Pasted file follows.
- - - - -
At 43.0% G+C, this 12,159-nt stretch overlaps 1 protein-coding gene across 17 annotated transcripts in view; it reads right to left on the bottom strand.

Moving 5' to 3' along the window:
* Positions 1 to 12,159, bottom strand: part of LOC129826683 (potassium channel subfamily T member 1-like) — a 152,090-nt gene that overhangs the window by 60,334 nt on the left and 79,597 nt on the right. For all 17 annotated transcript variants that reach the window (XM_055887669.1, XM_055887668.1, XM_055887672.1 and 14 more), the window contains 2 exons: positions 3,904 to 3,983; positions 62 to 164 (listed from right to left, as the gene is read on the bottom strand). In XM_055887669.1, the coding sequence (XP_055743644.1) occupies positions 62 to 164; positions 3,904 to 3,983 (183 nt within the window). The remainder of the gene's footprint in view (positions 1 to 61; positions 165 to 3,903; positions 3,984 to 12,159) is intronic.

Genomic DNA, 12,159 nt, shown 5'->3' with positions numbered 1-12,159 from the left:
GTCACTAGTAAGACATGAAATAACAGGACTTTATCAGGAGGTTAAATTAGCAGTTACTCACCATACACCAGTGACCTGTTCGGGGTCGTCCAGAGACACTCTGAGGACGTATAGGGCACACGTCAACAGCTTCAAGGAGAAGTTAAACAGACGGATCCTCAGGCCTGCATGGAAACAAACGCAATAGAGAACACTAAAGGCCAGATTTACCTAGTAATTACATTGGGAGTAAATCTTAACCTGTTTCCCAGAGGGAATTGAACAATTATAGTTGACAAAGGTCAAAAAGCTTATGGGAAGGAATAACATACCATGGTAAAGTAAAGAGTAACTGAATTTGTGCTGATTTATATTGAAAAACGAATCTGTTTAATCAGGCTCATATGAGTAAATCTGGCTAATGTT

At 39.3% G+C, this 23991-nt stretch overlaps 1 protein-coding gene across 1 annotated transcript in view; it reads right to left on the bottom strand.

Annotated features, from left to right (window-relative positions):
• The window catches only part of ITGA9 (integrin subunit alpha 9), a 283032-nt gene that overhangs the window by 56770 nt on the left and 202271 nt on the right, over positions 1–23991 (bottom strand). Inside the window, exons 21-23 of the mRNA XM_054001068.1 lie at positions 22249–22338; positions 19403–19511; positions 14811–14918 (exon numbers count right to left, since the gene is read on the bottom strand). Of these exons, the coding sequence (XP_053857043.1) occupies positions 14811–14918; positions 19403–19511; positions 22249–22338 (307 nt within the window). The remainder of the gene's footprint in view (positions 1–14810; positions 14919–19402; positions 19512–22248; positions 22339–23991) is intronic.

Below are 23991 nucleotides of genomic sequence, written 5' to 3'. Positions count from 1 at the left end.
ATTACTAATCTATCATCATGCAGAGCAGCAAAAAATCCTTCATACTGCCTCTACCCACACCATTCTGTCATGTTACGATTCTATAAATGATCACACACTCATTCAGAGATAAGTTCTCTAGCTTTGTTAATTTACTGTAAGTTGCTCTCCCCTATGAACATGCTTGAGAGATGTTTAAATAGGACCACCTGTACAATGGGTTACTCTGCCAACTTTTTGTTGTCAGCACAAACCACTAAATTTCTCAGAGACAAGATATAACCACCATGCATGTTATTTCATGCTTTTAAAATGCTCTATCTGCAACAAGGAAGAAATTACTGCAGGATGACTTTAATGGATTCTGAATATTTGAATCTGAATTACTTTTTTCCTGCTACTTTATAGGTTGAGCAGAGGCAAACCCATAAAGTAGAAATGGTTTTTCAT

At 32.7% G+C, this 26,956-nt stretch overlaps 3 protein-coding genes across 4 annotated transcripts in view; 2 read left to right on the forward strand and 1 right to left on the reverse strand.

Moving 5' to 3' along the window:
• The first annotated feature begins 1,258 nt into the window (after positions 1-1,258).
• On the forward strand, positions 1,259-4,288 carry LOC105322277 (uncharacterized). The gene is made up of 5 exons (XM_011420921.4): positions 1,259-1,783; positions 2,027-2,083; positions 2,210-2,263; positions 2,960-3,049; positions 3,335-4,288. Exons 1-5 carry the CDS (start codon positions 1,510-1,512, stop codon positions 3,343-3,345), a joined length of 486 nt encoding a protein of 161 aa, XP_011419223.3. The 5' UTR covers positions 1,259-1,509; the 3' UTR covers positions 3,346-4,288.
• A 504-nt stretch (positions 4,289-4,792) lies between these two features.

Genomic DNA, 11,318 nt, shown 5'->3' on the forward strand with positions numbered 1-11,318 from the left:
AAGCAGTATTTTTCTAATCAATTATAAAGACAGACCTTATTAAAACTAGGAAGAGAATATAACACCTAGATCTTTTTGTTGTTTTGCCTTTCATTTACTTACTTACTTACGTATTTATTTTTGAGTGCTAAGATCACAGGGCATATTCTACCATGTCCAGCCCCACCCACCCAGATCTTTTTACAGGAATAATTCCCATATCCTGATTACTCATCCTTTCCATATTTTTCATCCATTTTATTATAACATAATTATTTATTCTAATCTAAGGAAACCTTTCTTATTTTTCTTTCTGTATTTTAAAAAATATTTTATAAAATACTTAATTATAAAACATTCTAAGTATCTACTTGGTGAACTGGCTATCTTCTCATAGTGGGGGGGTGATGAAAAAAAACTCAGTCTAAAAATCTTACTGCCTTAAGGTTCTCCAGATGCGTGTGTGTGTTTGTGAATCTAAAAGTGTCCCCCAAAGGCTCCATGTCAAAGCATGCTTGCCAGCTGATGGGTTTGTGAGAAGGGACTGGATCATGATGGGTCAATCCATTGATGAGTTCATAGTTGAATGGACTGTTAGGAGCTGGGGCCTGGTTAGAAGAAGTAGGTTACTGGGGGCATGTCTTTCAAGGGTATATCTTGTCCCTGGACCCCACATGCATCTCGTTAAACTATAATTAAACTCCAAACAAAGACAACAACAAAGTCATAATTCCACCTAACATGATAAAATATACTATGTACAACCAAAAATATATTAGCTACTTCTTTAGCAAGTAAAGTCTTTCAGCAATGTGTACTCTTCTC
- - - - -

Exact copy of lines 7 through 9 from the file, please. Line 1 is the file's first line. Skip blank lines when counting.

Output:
Annotated features, from left to right (window-relative positions):
• The window catches only part of ITGA9 (integrin subunit alpha 9), a 283032-nt gene that overhangs the window by 56770 nt on the left and 202271 nt on the right, over positions 1–23991 (bottom strand). Inside the window, exons 21-23 of the mRNA XM_054001068.1 lie at positions 22249–22338; positions 19403–19511; positions 14811–14918 (exon numbers count right to left, since the gene is read on the bottom strand). Of these exons, the coding sequence (XP_053857043.1) occupies positions 14811–14918; positions 19403–19511; positions 22249–22338 (307 nt within the window). The remainder of the gene's footprint in view (positions 1–14810; positions 14919–19402; positions 19512–22248; positions 22339–23991) is intronic.

Below are 23991 nucleotides of genomic sequence, written 5' to 3'. Positions count from 1 at the left end.